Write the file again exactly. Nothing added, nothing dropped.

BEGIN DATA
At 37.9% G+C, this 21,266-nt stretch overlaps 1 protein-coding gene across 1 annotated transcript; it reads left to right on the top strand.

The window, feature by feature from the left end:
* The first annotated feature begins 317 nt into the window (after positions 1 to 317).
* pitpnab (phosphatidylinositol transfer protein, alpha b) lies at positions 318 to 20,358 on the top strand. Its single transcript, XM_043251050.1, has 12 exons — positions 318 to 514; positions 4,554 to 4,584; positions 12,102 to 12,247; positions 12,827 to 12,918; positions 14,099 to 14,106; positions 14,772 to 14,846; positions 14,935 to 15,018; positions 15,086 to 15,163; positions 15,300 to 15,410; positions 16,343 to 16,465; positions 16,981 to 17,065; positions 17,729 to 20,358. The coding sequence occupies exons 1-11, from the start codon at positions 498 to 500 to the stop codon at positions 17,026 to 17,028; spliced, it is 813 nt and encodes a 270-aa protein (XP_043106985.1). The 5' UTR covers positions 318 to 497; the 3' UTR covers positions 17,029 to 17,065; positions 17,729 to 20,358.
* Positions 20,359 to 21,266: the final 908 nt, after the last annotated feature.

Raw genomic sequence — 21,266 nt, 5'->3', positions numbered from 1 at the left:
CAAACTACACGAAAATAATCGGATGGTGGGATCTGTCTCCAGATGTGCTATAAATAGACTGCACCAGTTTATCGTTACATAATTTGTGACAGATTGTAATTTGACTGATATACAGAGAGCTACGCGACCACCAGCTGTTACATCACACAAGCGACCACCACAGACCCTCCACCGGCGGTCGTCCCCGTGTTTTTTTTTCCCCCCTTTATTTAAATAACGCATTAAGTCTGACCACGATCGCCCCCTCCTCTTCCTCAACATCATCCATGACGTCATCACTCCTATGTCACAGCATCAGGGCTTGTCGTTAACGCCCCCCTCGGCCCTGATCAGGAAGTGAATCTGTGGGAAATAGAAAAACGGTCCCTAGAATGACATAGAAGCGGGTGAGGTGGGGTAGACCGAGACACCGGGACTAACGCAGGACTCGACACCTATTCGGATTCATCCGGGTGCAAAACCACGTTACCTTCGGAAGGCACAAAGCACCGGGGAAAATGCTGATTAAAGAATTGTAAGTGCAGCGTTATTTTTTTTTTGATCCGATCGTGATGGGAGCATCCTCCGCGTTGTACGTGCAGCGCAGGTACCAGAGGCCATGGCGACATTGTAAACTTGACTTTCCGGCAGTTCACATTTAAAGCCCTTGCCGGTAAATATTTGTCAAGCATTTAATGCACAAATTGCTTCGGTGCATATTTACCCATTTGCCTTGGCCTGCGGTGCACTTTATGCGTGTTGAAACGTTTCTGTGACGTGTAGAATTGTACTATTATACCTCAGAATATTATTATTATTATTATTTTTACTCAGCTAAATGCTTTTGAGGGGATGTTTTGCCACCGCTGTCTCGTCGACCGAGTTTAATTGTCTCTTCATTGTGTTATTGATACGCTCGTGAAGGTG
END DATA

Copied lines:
At 37.9% G+C, this 21,266-nt stretch overlaps 1 protein-coding gene across 1 annotated transcript; it reads left to right on the top strand.

The window, feature by feature from the left end:
* The first annotated feature begins 317 nt into the window (after positions 1 to 317).
* pitpnab (phosphatidylinositol transfer protein, alpha b) lies at positions 318 to 20,358 on the top strand. Its single transcript, XM_043251050.1, has 12 exons — positions 318 to 514; positions 4,554 to 4,584; positions 12,102 to 12,247; positions 12,827 to 12,918; positions 14,099 to 14,106; positions 14,772 to 14,846; positions 14,935 to 15,018; positions 15,086 to 15,163; positions 15,300 to 15,410; positions 16,343 to 16,465; positions 16,981 to 17,065; positions 17,729 to 20,358. The coding sequence occupies exons 1-11, from the start codon at positions 498 to 500 to the stop codon at positions 17,026 to 17,028; spliced, it is 813 nt and encodes a 270-aa protein (XP_043106985.1). The 5' UTR covers positions 318 to 497; the 3' UTR covers positions 17,029 to 17,065; positions 17,729 to 20,358.
* Positions 20,359 to 21,266: the final 908 nt, after the last annotated feature.

Raw genomic sequence — 21,266 nt, 5'->3', positions numbered from 1 at the left:
CAAACTACACGAAAATAATCGGATGGTGGGATCTGTCTCCAGATGTGCTATAAATAGACTGCACCAGTTTATCGTTACATAATTTGTGACAGATTGTAATTTGACTGATATACAGAGAGCTACGCGACCACCAGCTGTTACATCACACAAGCGACCACCACAGACCCTCCACCGGCGGTCGTCCCCGTGTTTTTTTTTCCCCCCTTTATTTAAATAACGCATTAAGTCTGACCACGATCGCCCCCTCCTCTTCCTCAACATCATCCATGACGTCATCACTCCTATGTCACAGCATCAGGGCTTGTCGTTAACGCCCCCCTCGGCCCTGATCAGGAAGTGAATCTGTGGGAAATAGAAAAACGGTCCCTAGAATGACATAGAAGCGGGTGAGGTGGGGTAGACCGAGACACCGGGACTAACGCAGGACTCGACACCTATTCGGATTCATCCGGGTGCAAAACCACGTTACCTTCGGAAGGCACAAAGCACCGGGGAAAATGCTGATTAAAGAATTGTAAGTGCAGCGTTATTTTTTTTTTGATCCGATCGTGATGGGAGCATCCTCCGCGTTGTACGTGCAGCGCAGGTACCAGAGGCCATGGCGACATTGTAAACTTGACTTTCCGGCAGTTCACATTTAAAGCCCTTGCCGGTAAATATTTGTCAAGCATTTAATGCACAAATTGCTTCGGTGCATATTTACCCATTTGCCTTGGCCTGCGGTGCACTTTATGCGTGTTGAAACGTTTCTGTGACGTGTAGAATTGTACTATTATACCTCAGAATATTATTATTATTATTATTTTTACTCAGCTAAATGCTTTTGAGGGGATGTTTTGCCACCGCTGTCTCGTCGACCGAGTTTAATTGTCTCTTCATTGTGTTATTGATACGCTCGTGAAGGTG